On Appeal from the Superior Court, Law Division, Camden County.
Long, R.s. Cohen and Stern. The opinion of the court was delivered by R.s. Cohen, J.A.D.
We hold that a court may not punish as contempt the refusal of criminal defense counsel at a pretrial conference to reveal the decision of defendant whether or not he will testify at trial. Maness v. Meyers, 419 U.S. 449, 95 S. Ct. 584, 42 L. Ed. 2d 574 (1975); State v. Savage, 120 N.J. 594, 577 A.2d 455 (1990); Matter of Nackson, 114 N.J. 527, 555 A.2d 1101 (1989).
The problem arose during the May 22, 1990, pretrial conference in the case of State v. William Darby. The following exchange between court and counsel was not the first on the subject of defendant's testifying, but it was the first on the record:
THE COURT: * * * Ms. Mandel, have you discussed with your client whether or not he will testify in this case and I want one of three answers from you: One, he is not going to testify; two, he is going to testify, or three, no decision has been made as to whether or not he will testify.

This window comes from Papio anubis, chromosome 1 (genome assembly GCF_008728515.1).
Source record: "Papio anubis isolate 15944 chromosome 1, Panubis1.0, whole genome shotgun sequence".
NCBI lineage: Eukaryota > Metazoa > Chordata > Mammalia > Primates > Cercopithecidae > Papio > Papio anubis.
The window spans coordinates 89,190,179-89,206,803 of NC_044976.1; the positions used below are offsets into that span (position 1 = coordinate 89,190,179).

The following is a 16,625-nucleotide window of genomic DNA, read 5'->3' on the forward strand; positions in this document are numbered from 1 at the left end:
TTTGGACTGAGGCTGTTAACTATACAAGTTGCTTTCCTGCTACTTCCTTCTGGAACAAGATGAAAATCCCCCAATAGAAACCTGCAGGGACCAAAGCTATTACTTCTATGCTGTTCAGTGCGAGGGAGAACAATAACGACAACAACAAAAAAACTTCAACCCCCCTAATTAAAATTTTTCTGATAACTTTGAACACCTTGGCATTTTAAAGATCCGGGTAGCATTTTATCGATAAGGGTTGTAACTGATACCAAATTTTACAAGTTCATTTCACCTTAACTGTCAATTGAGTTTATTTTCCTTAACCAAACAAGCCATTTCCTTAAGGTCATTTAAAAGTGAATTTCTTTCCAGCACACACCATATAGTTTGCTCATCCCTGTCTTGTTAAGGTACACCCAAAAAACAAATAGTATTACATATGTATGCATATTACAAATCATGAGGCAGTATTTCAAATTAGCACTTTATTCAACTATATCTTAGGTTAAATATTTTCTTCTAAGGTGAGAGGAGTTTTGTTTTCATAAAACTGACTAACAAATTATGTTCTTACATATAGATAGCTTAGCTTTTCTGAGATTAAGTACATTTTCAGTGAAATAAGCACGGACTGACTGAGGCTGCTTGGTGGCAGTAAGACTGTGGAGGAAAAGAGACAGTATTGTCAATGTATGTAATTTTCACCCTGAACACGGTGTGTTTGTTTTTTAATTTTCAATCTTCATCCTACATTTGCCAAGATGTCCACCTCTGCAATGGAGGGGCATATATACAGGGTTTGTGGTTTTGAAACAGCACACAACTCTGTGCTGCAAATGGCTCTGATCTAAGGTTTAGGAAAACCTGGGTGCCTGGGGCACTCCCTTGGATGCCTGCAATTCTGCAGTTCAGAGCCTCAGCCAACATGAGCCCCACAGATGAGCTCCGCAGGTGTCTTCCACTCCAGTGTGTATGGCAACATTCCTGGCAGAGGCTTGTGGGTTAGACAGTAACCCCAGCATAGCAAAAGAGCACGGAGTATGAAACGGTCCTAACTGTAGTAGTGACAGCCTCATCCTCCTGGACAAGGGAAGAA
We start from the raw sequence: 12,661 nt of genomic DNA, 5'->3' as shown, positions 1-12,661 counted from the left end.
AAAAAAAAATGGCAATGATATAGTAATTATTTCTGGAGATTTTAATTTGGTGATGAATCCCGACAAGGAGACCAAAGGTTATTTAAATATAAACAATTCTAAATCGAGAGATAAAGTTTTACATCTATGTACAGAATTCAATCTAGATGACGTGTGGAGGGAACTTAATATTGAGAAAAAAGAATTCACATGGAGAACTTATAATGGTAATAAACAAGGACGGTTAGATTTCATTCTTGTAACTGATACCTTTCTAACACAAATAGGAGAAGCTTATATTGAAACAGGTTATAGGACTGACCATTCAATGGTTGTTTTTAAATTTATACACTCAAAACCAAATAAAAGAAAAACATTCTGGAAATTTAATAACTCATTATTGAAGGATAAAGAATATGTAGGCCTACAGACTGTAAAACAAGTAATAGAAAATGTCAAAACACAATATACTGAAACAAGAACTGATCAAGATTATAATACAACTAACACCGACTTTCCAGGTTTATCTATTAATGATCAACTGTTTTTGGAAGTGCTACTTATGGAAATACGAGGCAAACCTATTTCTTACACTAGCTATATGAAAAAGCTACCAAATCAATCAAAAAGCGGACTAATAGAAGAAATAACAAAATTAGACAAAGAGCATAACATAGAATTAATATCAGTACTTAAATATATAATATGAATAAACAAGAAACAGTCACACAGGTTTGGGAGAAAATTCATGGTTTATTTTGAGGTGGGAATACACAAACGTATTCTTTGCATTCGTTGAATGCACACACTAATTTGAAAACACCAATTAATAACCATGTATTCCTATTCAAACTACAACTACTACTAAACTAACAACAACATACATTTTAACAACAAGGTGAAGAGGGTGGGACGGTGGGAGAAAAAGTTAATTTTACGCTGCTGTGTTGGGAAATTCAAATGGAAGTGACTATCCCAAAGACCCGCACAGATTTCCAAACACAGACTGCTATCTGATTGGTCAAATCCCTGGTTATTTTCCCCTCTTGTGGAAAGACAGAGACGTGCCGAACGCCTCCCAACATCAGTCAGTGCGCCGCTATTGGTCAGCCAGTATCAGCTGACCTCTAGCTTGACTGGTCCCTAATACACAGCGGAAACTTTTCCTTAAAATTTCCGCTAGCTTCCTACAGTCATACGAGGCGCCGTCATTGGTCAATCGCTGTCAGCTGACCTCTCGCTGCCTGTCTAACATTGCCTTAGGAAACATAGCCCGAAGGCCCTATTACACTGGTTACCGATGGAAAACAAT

MS. MANDEL: Your Honor, in answer to your question, I feel that the Rules of Evidence --
THE COURT: Ms. Mandel, you will answer the question or you will be held in contempt of Court. You will respond to one of those three responses. Now, --
MS. MANDEL: Your Honor, the court is not allowing me to respond. I am attempting to respond.
THE COURT: You have three choices, Ms. Mandel. One more word without responding, I'm going to fine you $100 for being in contempt of Court and I will fine you until you do respond.
MS. MANDEL: Your Honor, I believe that the Rules --
THE COURT: You believe wrong.
MS. MANDEL: As my Constitution of the ...